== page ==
- Written by Chris Eberle
- Published on 04 June 2012
Design of the Epson PowerLite Home Cinema 5010e LCD Projector
My first impression when unboxing the 5010e was “this thing looks like an Imperial Storm Trooper.” The case is all-white with black vents and back panel. Its shape is unmistakably retro Star Wars. This is not a bad thing but I can't help but think that a serious sci-fi fan designed the look of the 5010e. The lens is center-mounted with a motorized door to keep out dust. A cleanable air filter is located behind the right side vent and lamp access is through a side hatch. This is nice for ceiling installations because you don't have to take the projector down to perform maintenance.
The back panel has a full complement of connections including two HDMI 1.4a, one component, one composite and one VGA. WirelessHD counts as the sixth input. For convenience, Epson includes HDMI cable clips that securely fasten cables to the projector. This is a very nice touch and long overdue in my opinion. For control there is a single RS-232 port. I missed the 12-volt triggers. These are useful to activate motorized screens and anamorphic lens sleds. As it turns out, the 5010e doesn't support anamorphic lenses. To get that feature, you have to move up to the Pro Cinema 6010 which is nearly the same model but comes with a three-year warranty, a spare lamp and a ceiling mount.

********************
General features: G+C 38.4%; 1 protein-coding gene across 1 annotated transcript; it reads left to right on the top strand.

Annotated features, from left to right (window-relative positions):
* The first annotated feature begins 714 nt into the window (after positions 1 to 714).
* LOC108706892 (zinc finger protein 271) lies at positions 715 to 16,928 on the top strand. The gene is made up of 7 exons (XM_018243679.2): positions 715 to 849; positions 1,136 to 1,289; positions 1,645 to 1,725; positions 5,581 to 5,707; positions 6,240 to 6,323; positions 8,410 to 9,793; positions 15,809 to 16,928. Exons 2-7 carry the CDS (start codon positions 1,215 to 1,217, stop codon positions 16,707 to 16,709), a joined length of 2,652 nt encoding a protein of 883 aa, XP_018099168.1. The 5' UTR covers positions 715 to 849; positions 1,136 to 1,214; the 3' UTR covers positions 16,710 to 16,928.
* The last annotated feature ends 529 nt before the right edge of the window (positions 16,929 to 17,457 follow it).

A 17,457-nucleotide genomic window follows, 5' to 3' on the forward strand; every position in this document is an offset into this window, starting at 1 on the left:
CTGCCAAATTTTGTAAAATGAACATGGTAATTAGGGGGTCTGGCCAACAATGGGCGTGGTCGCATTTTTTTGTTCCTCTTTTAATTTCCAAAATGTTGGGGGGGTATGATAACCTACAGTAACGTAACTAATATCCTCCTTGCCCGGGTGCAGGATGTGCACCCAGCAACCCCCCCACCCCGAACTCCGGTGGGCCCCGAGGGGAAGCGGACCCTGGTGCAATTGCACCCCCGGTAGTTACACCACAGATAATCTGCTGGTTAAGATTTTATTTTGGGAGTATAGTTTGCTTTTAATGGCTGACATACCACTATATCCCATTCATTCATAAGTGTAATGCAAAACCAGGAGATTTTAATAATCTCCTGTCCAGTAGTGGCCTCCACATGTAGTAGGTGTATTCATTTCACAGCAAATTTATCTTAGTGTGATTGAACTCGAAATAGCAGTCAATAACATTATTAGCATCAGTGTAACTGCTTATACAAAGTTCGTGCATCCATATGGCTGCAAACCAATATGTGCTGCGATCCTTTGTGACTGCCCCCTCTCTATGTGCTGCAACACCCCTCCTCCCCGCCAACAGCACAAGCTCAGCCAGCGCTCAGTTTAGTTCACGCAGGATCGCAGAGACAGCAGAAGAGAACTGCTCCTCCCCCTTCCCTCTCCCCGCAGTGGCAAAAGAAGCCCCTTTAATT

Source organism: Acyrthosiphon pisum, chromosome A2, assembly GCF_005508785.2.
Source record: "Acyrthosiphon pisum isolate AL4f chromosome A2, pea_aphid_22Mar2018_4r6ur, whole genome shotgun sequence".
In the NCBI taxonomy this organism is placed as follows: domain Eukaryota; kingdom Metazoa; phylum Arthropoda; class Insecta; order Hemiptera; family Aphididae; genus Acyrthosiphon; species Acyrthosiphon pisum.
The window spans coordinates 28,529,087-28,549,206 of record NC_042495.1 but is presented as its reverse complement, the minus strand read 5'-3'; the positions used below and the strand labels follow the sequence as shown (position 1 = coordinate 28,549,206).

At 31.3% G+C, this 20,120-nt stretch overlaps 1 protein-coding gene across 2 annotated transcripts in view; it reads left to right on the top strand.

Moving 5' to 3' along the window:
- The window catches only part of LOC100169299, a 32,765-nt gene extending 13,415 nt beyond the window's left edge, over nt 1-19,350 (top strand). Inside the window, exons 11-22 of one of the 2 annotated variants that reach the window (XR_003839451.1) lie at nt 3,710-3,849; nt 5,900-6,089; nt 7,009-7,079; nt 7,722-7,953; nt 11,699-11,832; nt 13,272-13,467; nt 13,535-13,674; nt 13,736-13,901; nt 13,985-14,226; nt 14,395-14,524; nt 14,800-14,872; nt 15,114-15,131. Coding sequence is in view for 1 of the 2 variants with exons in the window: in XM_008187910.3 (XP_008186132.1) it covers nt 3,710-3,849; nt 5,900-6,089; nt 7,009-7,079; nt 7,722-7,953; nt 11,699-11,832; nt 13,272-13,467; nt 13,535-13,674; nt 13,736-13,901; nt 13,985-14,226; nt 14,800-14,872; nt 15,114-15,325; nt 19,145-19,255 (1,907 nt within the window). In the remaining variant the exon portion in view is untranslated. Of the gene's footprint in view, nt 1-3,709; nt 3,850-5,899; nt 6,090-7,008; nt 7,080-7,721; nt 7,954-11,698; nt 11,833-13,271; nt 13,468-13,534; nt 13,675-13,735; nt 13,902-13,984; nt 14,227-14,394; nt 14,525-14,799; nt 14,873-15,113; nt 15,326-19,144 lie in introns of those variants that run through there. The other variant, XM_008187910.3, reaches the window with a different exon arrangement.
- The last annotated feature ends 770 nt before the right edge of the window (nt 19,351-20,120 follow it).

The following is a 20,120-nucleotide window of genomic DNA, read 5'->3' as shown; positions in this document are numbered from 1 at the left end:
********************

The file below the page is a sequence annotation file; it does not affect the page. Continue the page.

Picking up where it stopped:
The remote is extremely functional and well thought out. At the top are discrete power buttons and a key to turn on the backlight. Then there are keys for the six inputs, very handy. Below that are transport controls which will operate HDMI-CEC compatible devices. Menu navigation is next followed by nine buttons which operate various functions without going into the menu system. You can toggle the auto iris, frame interpolation; access the CMS, change the aspect ratio or turn on the split screen function. There is also a User key which can be assigned different commands from the menu. The IR is very powerful and always worked when pointed at the screen in 2D mode. In 3D mode, it was less reliable so I pointed the remote up at the projector instead.